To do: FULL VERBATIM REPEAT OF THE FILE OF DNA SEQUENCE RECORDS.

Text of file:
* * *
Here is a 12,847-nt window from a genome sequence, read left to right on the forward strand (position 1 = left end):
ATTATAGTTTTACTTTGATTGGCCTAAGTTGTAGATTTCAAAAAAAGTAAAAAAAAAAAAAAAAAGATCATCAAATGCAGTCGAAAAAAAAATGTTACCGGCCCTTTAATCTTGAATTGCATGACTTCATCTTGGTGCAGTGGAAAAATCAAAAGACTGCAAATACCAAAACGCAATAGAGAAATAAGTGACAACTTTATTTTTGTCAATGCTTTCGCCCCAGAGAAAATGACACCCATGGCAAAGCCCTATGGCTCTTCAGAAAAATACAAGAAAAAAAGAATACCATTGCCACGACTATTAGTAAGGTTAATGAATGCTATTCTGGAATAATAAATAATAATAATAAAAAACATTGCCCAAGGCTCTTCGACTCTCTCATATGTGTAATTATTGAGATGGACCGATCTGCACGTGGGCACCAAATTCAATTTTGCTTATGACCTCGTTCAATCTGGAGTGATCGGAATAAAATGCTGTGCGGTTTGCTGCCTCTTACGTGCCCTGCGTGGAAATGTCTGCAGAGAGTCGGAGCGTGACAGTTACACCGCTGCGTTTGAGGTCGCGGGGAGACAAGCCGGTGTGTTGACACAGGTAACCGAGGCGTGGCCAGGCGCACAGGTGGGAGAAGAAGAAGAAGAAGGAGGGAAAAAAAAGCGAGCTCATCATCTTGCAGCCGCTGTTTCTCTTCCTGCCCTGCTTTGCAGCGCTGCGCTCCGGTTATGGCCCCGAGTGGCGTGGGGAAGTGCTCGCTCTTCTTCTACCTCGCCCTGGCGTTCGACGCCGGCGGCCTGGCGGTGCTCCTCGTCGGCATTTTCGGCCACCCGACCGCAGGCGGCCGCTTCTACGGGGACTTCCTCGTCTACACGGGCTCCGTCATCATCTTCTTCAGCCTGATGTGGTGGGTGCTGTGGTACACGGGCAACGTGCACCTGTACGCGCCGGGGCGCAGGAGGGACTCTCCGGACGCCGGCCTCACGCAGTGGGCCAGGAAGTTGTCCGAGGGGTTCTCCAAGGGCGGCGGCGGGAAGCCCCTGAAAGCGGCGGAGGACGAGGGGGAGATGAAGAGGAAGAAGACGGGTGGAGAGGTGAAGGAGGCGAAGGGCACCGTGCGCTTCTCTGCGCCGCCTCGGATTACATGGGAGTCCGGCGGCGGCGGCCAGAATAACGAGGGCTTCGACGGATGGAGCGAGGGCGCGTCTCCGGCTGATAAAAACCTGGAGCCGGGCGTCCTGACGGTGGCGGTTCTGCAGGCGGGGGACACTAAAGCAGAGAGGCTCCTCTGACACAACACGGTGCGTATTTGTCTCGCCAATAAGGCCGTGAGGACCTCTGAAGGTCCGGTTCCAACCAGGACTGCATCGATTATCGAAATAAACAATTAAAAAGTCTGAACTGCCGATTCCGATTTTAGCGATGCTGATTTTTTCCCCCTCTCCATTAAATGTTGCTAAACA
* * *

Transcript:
Here is a 12,847-nt window from a genome sequence, read left to right on the forward strand (position 1 = left end):
ATTATAGTTTTACTTTGATTGGCCTAAGTTGTAGATTTCAAAAAAAGTAAAAAAAAAAAAAAAAAGATCATCAAATGCAGTCGAAAAAAAAATGTTACCGGCCCTTTAATCTTGAATTGCATGACTTCATCTTGGTGCAGTGGAAAAATCAAAAGACTGCAAATACCAAAACGCAATAGAGAAATAAGTGACAACTTTATTTTTGTCAATGCTTTCGCCCCAGAGAAAATGACACCCATGGCAAAGCCCTATGGCTCTTCAGAAAAATACAAGAAAAAAAGAATACCATTGCCACGACTATTAGTAAGGTTAATGAATGCTATTCTGGAATAATAAATAATAATAATAAAAAACATTGCCCAAGGCTCTTCGACTCTCTCATATGTGTAATTATTGAGATGGACCGATCTGCACGTGGGCACCAAATTCAATTTTGCTTATGACCTCGTTCAATCTGGAGTGATCGGAATAAAATGCTGTGCGGTTTGCTGCCTCTTACGTGCCCTGCGTGGAAATGTCTGCAGAGAGTCGGAGCGTGACAGTTACACCGCTGCGTTTGAGGTCGCGGGGAGACAAGCCGGTGTGTTGACACAGGTAACCGAGGCGTGGCCAGGCGCACAGGTGGGAGAAGAAGAAGAAGAAGGAGGGAAAAAAAAGCGAGCTCATCATCTTGCAGCCGCTGTTTCTCTTCCTGCCCTGCTTTGCAGCGCTGCGCTCCGGTTATGGCCCCGAGTGGCGTGGGGAAGTGCTCGCTCTTCTTCTACCTCGCCCTGGCGTTCGACGCCGGCGGCCTGGCGGTGCTCCTCGTCGGCATTTTCGGCCACCCGACCGCAGGCGGCCGCTTCTACGGGGACTTCCTCGTCTACACGGGCTCCGTCATCATCTTCTTCAGCCTGATGTGGTGGGTGCTGTGGTACACGGGCAACGTGCACCTGTACGCGCCGGGGCGCAGGAGGGACTCTCCGGACGCCGGCCTCACGCAGTGGGCCAGGAAGTTGTCCGAGGGGTTCTCCAAGGGCGGCGGCGGGAAGCCCCTGAAAGCGGCGGAGGACGAGGGGGAGATGAAGAGGAAGAAGACGGGTGGAGAGGTGAAGGAGGCGAAGGGCACCGTGCGCTTCTCTGCGCCGCCTCGGATTACATGGGAGTCCGGCGGCGGCGGCCAGAATAACGAGGGCTTCGACGGATGGAGCGAGGGCGCGTCTCCGGCTGATAAAAACCTGGAGCCGGGCGTCCTGACGGTGGCGGTTCTGCAGGCGGGGGACACTAAAGCAGAGAGGCTCCTCTGACACAACACGGTGCGTATTTGTCTCGCCAATAAGGCCGTGAGGACCTCTGAAGGTCCGGTTCCAACCAGGACTGCATCGATTATCGAAATAAACAATTAAAAAGTCTGAACTGCCGATTCCGATTTTAGCGATGCTGATTTTTTCCCCCTCTCCATTAAATGTTGCTAAACA